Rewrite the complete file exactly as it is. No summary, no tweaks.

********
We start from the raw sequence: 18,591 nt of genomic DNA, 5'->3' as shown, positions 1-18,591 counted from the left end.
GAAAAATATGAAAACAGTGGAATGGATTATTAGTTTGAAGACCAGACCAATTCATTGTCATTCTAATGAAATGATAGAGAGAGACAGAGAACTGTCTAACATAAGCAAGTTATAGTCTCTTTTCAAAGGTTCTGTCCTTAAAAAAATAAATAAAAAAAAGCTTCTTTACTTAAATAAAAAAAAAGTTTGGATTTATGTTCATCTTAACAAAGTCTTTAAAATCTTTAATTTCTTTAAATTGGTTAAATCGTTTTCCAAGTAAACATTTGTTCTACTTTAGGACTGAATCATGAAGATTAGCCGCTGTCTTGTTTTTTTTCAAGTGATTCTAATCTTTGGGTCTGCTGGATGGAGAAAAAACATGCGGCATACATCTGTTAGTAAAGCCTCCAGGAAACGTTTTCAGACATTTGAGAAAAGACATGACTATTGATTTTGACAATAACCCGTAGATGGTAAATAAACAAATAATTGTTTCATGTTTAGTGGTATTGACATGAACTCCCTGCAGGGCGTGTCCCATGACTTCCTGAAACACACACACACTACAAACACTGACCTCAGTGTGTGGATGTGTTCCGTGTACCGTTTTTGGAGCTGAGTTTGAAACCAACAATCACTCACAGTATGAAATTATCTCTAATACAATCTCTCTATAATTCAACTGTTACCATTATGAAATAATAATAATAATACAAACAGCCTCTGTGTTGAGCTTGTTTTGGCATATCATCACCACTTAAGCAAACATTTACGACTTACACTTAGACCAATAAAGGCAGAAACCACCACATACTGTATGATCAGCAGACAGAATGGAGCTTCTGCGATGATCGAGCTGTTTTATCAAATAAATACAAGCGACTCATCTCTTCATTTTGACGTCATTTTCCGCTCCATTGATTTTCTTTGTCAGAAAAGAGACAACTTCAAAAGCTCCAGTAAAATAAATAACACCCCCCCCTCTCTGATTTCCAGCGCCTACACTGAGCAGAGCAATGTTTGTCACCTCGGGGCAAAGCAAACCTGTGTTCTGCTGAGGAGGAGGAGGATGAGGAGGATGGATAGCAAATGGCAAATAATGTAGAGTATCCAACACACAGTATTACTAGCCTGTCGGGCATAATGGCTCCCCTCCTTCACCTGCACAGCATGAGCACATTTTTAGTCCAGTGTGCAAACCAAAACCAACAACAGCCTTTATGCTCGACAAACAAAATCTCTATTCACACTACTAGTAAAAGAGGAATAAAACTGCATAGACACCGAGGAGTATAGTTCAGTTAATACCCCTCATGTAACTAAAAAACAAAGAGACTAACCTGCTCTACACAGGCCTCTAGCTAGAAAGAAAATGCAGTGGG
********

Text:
We start from the raw sequence: 18,591 nt of genomic DNA, 5'->3' as shown, positions 1-18,591 counted from the left end.
GAAAAATATGAAAACAGTGGAATGGATTATTAGTTTGAAGACCAGACCAATTCATTGTCATTCTAATGAAATGATAGAGAGAGACAGAGAACTGTCTAACATAAGCAAGTTATAGTCTCTTTTCAAAGGTTCTGTCCTTAAAAAAATAAATAAAAAAAAGCTTCTTTACTTAAATAAAAAAAAAGTTTGGATTTATGTTCATCTTAACAAAGTCTTTAAAATCTTTAATTTCTTTAAATTGGTTAAATCGTTTTCCAAGTAAACATTTGTTCTACTTTAGGACTGAATCATGAAGATTAGCCGCTGTCTTGTTTTTTTTCAAGTGATTCTAATCTTTGGGTCTGCTGGATGGAGAAAAAACATGCGGCATACATCTGTTAGTAAAGCCTCCAGGAAACGTTTTCAGACATTTGAGAAAAGACATGACTATTGATTTTGACAATAACCCGTAGATGGTAAATAAACAAATAATTGTTTCATGTTTAGTGGTATTGACATGAACTCCCTGCAGGGCGTGTCCCATGACTTCCTGAAACACACACACACTACAAACACTGACCTCAGTGTGTGGATGTGTTCCGTGTACCGTTTTTGGAGCTGAGTTTGAAACCAACAATCACTCACAGTATGAAATTATCTCTAATACAATCTCTCTATAATTCAACTGTTACCATTATGAAATAATAATAATAATACAAACAGCCTCTGTGTTGAGCTTGTTTTGGCATATCATCACCACTTAAGCAAACATTTACGACTTACACTTAGACCAATAAAGGCAGAAACCACCACATACTGTATGATCAGCAGACAGAATGGAGCTTCTGCGATGATCGAGCTGTTTTATCAAATAAATACAAGCGACTCATCTCTTCATTTTGACGTCATTTTCCGCTCCATTGATTTTCTTTGTCAGAAAAGAGACAACTTCAAAAGCTCCAGTAAAATAAATAACACCCCCCCCTCTCTGATTTCCAGCGCCTACACTGAGCAGAGCAATGTTTGTCACCTCGGGGCAAAGCAAACCTGTGTTCTGCTGAGGAGGAGGAGGATGAGGAGGATGGATAGCAAATGGCAAATAATGTAGAGTATCCAACACACAGTATTACTAGCCTGTCGGGCATAATGGCTCCCCTCCTTCACCTGCACAGCATGAGCACATTTTTAGTCCAGTGTGCAAACCAAAACCAACAACAGCCTTTATGCTCGACAAACAAAATCTCTATTCACACTACTAGTAAAAGAGGAATAAAACTGCATAGACACCGAGGAGTATAGTTCAGTTAATACCCCTCATGTAACTAAAAAACAAAGAGACTAACCTGCTCTACACAGGCCTCTAGCTAGAAAGAAAATGCAGTGGG